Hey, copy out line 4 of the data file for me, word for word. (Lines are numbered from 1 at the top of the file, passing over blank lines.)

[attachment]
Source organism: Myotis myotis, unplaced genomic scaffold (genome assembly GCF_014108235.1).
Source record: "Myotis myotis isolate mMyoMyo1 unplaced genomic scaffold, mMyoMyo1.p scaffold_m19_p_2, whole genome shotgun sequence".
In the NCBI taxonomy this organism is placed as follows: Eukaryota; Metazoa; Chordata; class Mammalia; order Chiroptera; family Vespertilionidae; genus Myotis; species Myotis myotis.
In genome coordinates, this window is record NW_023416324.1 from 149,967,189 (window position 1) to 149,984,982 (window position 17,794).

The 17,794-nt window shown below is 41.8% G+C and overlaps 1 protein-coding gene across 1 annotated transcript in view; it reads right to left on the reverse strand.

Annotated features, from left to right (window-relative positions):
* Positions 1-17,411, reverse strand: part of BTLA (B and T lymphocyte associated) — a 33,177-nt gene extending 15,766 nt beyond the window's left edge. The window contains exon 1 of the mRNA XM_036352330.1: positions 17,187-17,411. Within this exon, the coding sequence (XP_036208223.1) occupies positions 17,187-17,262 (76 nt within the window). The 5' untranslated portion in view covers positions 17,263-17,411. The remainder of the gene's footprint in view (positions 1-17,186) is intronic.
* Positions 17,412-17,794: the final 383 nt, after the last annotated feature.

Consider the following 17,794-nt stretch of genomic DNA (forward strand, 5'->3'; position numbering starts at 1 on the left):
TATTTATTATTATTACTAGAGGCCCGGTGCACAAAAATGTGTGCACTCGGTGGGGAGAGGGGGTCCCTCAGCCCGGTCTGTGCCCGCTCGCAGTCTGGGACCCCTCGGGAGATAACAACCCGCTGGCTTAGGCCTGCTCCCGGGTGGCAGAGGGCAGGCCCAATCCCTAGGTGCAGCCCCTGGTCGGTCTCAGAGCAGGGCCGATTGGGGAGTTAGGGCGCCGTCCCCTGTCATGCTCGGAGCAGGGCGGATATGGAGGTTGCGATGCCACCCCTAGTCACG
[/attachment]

In genome coordinates, this window is record NW_023416324.1 from 149,967,189 (window position 1) to 149,984,982 (window position 17,794).